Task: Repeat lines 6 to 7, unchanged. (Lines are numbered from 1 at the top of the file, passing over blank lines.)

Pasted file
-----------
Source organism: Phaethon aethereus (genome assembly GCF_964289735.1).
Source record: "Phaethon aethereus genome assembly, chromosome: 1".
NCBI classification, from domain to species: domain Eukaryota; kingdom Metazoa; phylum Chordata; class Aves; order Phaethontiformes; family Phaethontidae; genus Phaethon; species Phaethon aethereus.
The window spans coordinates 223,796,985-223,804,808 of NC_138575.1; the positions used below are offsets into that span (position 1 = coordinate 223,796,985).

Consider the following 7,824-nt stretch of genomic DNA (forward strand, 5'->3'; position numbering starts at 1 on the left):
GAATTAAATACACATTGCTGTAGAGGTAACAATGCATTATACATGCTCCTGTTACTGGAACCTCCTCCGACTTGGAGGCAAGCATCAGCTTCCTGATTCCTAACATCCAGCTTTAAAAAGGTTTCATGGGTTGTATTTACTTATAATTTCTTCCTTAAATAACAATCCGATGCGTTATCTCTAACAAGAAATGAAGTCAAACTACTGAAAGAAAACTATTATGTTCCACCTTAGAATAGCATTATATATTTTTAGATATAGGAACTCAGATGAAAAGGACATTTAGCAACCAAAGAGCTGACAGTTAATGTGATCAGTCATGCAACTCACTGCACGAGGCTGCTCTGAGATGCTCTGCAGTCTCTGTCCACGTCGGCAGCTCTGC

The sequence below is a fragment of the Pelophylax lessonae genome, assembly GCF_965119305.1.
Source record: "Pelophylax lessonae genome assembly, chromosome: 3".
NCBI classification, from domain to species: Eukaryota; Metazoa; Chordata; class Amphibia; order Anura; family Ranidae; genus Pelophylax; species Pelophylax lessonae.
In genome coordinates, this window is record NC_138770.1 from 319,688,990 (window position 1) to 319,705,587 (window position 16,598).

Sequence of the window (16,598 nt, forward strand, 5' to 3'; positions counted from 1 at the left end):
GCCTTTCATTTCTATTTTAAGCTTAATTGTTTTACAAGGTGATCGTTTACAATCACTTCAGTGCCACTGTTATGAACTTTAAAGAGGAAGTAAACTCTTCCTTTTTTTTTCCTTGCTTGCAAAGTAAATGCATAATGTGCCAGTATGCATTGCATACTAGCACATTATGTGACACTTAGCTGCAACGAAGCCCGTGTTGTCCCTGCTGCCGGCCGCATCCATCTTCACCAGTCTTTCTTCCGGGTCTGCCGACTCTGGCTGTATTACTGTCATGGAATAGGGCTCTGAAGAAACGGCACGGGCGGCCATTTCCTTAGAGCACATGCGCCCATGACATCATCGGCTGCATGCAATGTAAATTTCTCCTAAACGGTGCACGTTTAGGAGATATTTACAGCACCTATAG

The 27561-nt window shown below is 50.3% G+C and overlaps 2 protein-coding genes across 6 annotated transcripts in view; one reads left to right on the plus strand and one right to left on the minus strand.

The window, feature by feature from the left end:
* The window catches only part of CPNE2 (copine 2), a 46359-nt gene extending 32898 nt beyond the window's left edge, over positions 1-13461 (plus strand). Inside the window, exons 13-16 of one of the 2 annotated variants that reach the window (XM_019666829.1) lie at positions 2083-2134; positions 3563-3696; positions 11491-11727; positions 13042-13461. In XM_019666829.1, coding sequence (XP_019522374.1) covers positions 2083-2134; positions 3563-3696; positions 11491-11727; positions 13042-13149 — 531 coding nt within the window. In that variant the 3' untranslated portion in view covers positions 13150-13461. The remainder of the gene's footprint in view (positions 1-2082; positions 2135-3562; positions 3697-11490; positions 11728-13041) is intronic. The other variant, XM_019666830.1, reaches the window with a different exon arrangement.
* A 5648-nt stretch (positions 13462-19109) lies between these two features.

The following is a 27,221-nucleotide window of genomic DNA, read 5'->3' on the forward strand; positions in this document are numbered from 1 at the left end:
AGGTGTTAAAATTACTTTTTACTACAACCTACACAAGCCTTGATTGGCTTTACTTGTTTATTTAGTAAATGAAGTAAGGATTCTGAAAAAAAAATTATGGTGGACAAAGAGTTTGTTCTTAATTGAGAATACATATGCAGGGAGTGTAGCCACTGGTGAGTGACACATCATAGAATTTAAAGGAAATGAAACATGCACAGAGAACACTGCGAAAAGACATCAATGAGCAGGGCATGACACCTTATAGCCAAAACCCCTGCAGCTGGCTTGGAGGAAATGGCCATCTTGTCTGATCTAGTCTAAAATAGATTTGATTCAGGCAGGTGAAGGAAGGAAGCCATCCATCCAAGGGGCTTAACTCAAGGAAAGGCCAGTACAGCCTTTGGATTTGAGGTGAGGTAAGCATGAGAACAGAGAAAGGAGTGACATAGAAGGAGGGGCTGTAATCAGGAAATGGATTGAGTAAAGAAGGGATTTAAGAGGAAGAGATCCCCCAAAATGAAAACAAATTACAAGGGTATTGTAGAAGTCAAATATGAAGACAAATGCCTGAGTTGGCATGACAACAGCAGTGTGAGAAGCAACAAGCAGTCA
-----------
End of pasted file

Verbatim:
GAATTAAATACACATTGCTGTAGAGGTAACAATGCATTATACATGCTCCTGTTACTGGAACCTCCTCCGACTTGGAGGCAAGCATCAGCTTCCTGATTCCTAACATCCAGCTTTAAAAAGGTTTCATGGGTTGTATTTACTTATAATTTCTTCCTTAAATAACAATCCGATGCGTTATCTCTAACAAGAAATGAAGTCAAACTACTGAAAGAAAACTATTATGTTCCACCTTAGAATAGCATTATATATTTTTAGATATAGGAACTCAGATGAAAAGGACATTTAGCAACCAAAGAGCTGACAGTTAATGTGATCAGTCATGCAACTCACTGCACGAGGCTGCTCTGAGATGCTCTGCAGTCTCTGTCCACGTCGGCAGCTCTGC

The sequence below is a fragment of the Pelophylax lessonae genome, assembly GCF_965119305.1.